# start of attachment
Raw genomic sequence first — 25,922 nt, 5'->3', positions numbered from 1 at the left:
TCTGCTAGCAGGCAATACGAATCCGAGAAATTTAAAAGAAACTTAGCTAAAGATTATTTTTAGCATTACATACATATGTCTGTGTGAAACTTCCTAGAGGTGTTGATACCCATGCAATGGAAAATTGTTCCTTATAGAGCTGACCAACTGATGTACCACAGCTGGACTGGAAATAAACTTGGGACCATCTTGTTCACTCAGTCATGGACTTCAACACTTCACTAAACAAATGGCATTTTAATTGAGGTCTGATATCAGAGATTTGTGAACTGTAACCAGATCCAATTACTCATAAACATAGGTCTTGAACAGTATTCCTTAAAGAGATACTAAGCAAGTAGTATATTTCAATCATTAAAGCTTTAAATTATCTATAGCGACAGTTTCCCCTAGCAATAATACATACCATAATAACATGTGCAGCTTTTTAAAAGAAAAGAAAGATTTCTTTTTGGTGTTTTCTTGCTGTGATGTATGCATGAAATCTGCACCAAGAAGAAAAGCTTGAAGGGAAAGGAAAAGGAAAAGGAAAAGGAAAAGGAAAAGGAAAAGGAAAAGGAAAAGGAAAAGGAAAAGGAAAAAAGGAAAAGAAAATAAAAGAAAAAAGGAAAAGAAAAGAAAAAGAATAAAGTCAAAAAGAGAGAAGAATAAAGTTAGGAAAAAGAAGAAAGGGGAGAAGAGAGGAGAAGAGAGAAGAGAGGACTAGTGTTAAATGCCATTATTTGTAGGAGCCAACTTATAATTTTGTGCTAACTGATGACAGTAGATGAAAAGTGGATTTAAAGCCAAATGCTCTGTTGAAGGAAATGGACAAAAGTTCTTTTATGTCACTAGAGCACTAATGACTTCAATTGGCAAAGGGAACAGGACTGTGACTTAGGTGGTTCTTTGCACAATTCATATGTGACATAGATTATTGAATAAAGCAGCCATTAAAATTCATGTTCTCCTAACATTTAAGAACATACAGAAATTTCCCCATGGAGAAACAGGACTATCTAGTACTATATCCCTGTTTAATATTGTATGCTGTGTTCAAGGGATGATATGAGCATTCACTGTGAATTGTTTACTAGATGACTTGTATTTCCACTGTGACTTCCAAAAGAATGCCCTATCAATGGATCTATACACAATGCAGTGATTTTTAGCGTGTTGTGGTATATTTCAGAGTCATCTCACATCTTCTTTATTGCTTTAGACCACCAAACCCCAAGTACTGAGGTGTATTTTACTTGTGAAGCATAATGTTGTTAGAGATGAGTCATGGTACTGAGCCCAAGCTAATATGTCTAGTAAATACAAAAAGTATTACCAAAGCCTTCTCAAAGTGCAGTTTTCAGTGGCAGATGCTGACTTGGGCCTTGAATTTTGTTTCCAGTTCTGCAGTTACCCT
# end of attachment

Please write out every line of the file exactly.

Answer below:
Raw genomic sequence first — 25,922 nt, 5'->3', positions numbered from 1 at the left:
TCTGCTAGCAGGCAATACGAATCCGAGAAATTTAAAAGAAACTTAGCTAAAGATTATTTTTAGCATTACATACATATGTCTGTGTGAAACTTCCTAGAGGTGTTGATACCCATGCAATGGAAAATTGTTCCTTATAGAGCTGACCAACTGATGTACCACAGCTGGACTGGAAATAAACTTGGGACCATCTTGTTCACTCAGTCATGGACTTCAACACTTCACTAAACAAATGGCATTTTAATTGAGGTCTGATATCAGAGATTTGTGAACTGTAACCAGATCCAATTACTCATAAACATAGGTCTTGAACAGTATTCCTTAAAGAGATACTAAGCAAGTAGTATATTTCAATCATTAAAGCTTTAAATTATCTATAGCGACAGTTTCCCCTAGCAATAATACATACCATAATAACATGTGCAGCTTTTTAAAAGAAAAGAAAGATTTCTTTTTGGTGTTTTCTTGCTGTGATGTATGCATGAAATCTGCACCAAGAAGAAAAGCTTGAAGGGAAAGGAAAAGGAAAAGGAAAAGGAAAAGGAAAAGGAAAAGGAAAAGGAAAAGGAAAAGGAAAAGGAAAAAAGGAAAAGAAAATAAAAGAAAAAAGGAAAAGAAAAGAAAAAGAATAAAGTCAAAAAGAGAGAAGAATAAAGTTAGGAAAAAGAAGAAAGGGGAGAAGAGAGGAGAAGAGAGAAGAGAGGACTAGTGTTAAATGCCATTATTTGTAGGAGCCAACTTATAATTTTGTGCTAACTGATGACAGTAGATGAAAAGTGGATTTAAAGCCAAATGCTCTGTTGAAGGAAATGGACAAAAGTTCTTTTATGTCACTAGAGCACTAATGACTTCAATTGGCAAAGGGAACAGGACTGTGACTTAGGTGGTTCTTTGCACAATTCATATGTGACATAGATTATTGAATAAAGCAGCCATTAAAATTCATGTTCTCCTAACATTTAAGAACATACAGAAATTTCCCCATGGAGAAACAGGACTATCTAGTACTATATCCCTGTTTAATATTGTATGCTGTGTTCAAGGGATGATATGAGCATTCACTGTGAATTGTTTACTAGATGACTTGTATTTCCACTGTGACTTCCAAAAGAATGCCCTATCAATGGATCTATACACAATGCAGTGATTTTTAGCGTGTTGTGGTATATTTCAGAGTCATCTCACATCTTCTTTATTGCTTTAGACCACCAAACCCCAAGTACTGAGGTGTATTTTACTTGTGAAGCATAATGTTGTTAGAGATGAGTCATGGTACTGAGCCCAAGCTAATATGTCTAGTAAATACAAAAAGTATTACCAAAGCCTTCTCAAAGTGCAGTTTTCAGTGGCAGATGCTGACTTGGGCCTTGAATTTTGTTTCCAGTTCTGCAGTTACCCT